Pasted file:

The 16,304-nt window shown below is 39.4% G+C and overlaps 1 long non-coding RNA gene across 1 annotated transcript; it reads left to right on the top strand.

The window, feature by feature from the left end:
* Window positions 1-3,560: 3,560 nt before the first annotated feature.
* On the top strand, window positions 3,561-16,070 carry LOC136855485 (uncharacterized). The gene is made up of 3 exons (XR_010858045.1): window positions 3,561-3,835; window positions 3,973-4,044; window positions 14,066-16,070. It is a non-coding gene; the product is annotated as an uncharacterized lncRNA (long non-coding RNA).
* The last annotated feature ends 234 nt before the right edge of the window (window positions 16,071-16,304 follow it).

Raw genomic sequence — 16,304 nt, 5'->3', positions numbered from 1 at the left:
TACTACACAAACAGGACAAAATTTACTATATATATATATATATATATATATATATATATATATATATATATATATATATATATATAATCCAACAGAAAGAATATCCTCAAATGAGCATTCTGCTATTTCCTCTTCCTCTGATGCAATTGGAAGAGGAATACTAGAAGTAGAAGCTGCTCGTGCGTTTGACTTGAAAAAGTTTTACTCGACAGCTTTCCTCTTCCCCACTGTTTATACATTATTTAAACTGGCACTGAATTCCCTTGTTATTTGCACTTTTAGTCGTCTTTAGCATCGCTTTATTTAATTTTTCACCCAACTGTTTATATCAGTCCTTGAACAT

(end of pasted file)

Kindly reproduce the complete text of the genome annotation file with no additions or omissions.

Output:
The 16,304-nt window shown below is 39.4% G+C and overlaps 1 long non-coding RNA gene across 1 annotated transcript; it reads left to right on the top strand.

The window, feature by feature from the left end:
* Window positions 1-3,560: 3,560 nt before the first annotated feature.
* On the top strand, window positions 3,561-16,070 carry LOC136855485 (uncharacterized). The gene is made up of 3 exons (XR_010858045.1): window positions 3,561-3,835; window positions 3,973-4,044; window positions 14,066-16,070. It is a non-coding gene; the product is annotated as an uncharacterized lncRNA (long non-coding RNA).
* The last annotated feature ends 234 nt before the right edge of the window (window positions 16,071-16,304 follow it).

Raw genomic sequence — 16,304 nt, 5'->3', positions numbered from 1 at the left:
TACTACACAAACAGGACAAAATTTACTATATATATATATATATATATATATATATATATATATATATATATATATATATATATATAATCCAACAGAAAGAATATCCTCAAATGAGCATTCTGCTATTTCCTCTTCCTCTGATGCAATTGGAAGAGGAATACTAGAAGTAGAAGCTGCTCGTGCGTTTGACTTGAAAAAGTTTTACTCGACAGCTTTCCTCTTCCCCACTGTTTATACATTATTTAAACTGGCACTGAATTCCCTTGTTATTTGCACTTTTAGTCGTCTTTAGCATCGCTTTATTTAATTTTTCACCCAACTGTTTATATCAGTCCTTGAACAT